Mostyn references threat to the 1701 Act of Settlement.
The parole board’s tenure arrangements ‘continue to fail the test of objective independence’ – a High Court judge has said in a ruling that also critcised the actions of justice secretary David Gauke leading up to the departure of its former chair as ‘not acceptable’.
In Wakenshaw v Secretary of State for Justice and Parole Board of England and Wales, it was alleged by claimant Paul Wakenshaw that tenure once appointed is too short and too precarious.
Wakenshaw, who according to the judgment has a ‘long record of offending’, received an indeterminate prison sentence in 2009. His detention is periodically reviewed by the board to determine his suitability for release. He claimed that the board lacks the requisite independence under the common law and article 5(4) of the European Convention on Human Rights and is preventing him from having a fair hearing.
On the tenure question, Mr Justice Mostyn said the ‘relatively short period of appointment (three or four years, renewable for three or four years) coupled with the power of the secretary of state to remove a member… means that in this regard the provisions for tenure continue to fail the test of objective independence.’ He added that Gauke pressuring the former board chair Nick Hardwick into resignation was also a breach of its independence.
Wakenshaw made three other applications: that because the board is sponsored by the Ministry of Justice – an invariable party to proceedings before it – it cannot be said that there is an appearance of fairness; the process of appointment to the board is flawed; and that the power of the secretary of state to give directions to the board impugns its independence. These were dismissed as ‘without merit’.
Turning to the resignation of former chair Hardwick, Mostyn said: ‘It is not acceptable for the secretary of state to pressurise the chair of the board to resign because he is dissatisfied with the latter’s conduct. This breaches the principle of judicial independence enshrined in the Act of Settlement 1701. If the secretary of state considers that the chair should be removed, then he should take formal steps to remove him pursuant to the terms of the chair’s appointment.’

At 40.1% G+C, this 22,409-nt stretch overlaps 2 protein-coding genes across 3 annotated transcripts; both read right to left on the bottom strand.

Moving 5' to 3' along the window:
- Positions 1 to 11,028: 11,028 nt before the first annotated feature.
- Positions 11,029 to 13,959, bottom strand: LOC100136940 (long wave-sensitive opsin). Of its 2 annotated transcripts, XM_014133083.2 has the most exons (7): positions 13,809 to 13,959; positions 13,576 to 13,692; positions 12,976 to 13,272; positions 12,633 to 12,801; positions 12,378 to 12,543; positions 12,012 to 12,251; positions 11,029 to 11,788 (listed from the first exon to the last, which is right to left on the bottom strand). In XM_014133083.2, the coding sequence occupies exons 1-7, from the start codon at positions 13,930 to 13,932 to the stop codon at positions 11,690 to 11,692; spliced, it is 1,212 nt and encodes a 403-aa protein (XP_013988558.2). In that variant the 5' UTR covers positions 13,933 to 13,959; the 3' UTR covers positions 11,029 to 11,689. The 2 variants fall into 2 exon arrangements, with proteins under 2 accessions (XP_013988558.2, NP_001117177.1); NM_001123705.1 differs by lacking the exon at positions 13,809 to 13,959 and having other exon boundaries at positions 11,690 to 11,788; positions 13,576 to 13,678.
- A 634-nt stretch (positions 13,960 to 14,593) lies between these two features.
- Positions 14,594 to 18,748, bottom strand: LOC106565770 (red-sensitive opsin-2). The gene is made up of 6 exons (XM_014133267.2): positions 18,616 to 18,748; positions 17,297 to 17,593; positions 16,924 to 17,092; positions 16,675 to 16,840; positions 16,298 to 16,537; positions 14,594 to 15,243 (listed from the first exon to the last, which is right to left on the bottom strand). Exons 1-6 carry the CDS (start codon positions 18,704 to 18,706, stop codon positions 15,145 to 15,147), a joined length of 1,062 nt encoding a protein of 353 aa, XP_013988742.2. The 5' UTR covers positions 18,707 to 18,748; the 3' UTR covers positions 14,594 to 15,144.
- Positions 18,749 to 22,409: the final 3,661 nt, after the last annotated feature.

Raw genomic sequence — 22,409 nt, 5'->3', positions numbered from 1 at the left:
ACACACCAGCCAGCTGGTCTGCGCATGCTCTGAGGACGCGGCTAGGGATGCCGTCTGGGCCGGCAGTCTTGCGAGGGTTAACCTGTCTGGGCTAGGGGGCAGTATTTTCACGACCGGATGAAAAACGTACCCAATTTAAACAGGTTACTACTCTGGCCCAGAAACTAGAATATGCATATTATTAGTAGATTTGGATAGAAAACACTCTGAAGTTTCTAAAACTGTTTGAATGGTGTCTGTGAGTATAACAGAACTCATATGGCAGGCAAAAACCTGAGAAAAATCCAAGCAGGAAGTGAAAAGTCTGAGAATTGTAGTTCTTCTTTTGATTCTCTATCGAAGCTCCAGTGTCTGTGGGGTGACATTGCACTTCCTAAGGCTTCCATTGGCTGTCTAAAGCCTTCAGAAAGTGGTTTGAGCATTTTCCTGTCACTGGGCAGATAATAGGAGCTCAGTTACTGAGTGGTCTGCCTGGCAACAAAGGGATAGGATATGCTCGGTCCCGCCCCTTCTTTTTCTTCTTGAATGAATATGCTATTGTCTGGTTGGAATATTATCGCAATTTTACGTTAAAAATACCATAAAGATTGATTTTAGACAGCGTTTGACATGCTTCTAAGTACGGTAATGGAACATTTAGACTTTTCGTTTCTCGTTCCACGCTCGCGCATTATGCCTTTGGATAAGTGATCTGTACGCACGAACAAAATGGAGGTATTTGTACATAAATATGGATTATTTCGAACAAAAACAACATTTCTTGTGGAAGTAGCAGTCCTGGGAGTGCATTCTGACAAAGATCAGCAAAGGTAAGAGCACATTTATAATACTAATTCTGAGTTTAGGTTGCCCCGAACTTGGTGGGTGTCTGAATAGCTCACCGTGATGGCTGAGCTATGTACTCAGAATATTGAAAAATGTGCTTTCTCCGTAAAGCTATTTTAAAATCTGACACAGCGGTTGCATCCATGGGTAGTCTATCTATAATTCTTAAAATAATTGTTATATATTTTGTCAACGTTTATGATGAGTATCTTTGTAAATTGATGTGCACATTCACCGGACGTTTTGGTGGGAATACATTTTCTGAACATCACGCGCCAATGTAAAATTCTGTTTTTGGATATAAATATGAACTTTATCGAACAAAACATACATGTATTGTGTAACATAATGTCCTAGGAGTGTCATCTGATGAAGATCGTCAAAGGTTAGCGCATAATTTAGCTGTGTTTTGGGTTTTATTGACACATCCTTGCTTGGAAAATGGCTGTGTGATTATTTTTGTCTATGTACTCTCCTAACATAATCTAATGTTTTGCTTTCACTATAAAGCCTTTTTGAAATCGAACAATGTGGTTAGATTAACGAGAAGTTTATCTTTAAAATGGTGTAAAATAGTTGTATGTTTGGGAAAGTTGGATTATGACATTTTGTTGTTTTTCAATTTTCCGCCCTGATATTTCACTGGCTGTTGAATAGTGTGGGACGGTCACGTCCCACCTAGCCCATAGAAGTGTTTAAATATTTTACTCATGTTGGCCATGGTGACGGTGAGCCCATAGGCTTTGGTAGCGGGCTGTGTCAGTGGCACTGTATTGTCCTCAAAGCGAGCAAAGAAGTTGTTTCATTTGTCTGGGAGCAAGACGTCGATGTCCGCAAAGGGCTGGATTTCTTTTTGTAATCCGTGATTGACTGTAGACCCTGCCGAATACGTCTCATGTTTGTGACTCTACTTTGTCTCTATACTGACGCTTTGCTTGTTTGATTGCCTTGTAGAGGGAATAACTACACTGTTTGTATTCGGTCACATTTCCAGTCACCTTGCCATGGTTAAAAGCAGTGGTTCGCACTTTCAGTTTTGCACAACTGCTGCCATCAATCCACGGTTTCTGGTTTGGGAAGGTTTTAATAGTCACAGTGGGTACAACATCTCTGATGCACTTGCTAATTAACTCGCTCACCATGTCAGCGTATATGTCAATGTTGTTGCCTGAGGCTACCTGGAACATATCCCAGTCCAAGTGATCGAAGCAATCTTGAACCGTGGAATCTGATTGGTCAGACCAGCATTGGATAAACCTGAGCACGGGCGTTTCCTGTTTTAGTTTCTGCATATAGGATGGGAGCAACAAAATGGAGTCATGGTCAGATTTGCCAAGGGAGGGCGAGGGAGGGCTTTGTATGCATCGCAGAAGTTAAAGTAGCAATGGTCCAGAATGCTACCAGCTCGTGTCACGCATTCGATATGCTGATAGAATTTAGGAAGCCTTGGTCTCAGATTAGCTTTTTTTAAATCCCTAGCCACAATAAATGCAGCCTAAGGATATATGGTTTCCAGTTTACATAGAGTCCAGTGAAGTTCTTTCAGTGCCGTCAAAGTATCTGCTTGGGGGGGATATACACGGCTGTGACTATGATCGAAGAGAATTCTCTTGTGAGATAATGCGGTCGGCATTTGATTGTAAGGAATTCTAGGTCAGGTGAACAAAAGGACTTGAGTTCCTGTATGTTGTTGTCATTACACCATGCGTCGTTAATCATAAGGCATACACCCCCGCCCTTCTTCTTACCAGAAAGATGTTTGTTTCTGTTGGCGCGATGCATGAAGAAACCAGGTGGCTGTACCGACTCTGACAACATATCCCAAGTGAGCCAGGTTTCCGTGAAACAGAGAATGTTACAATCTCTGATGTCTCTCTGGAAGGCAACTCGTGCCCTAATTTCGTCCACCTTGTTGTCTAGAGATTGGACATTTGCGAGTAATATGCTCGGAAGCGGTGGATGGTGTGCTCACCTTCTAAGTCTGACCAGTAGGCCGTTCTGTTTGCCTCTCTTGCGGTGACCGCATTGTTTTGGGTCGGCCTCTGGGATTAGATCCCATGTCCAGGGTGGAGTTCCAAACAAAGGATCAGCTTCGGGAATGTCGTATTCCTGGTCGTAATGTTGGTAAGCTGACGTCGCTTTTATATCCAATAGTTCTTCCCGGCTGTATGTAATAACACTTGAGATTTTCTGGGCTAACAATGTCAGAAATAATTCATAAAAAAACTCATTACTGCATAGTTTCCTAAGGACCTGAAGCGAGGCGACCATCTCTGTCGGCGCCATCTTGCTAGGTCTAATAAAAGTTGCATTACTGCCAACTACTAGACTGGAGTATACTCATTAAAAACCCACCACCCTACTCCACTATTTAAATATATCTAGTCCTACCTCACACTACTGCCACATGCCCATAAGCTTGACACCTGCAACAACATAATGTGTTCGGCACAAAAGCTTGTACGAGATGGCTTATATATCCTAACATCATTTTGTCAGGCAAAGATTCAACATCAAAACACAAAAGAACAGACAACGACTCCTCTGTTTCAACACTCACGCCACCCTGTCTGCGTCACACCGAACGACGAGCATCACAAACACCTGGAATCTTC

Hardwick resigned in March and was told by Gauke his position was untenable following the furore regarding the decision to release convicted rapist John Worboys.
Although Mostyn confirmed the board lacked the required independence he refused to grant an injunction halting the next chair’s appointment. He added that he 'would like to think' that it would be possible for the parties to agree a consent order incorporating his declaration that tenure provisions for membership fail the test of objective independence.
An MoJ spokesperson said: 'The parole board is independent from the government and ministers play no role in the decisions that it makes. Today’s judgment does not call that into question. We will carefully consider this judgment in relation to the tenure and removal of parole board members – we are looking at how we can address these concerns. It would be inappropriate to comment further while legal proceedings are ongoing.'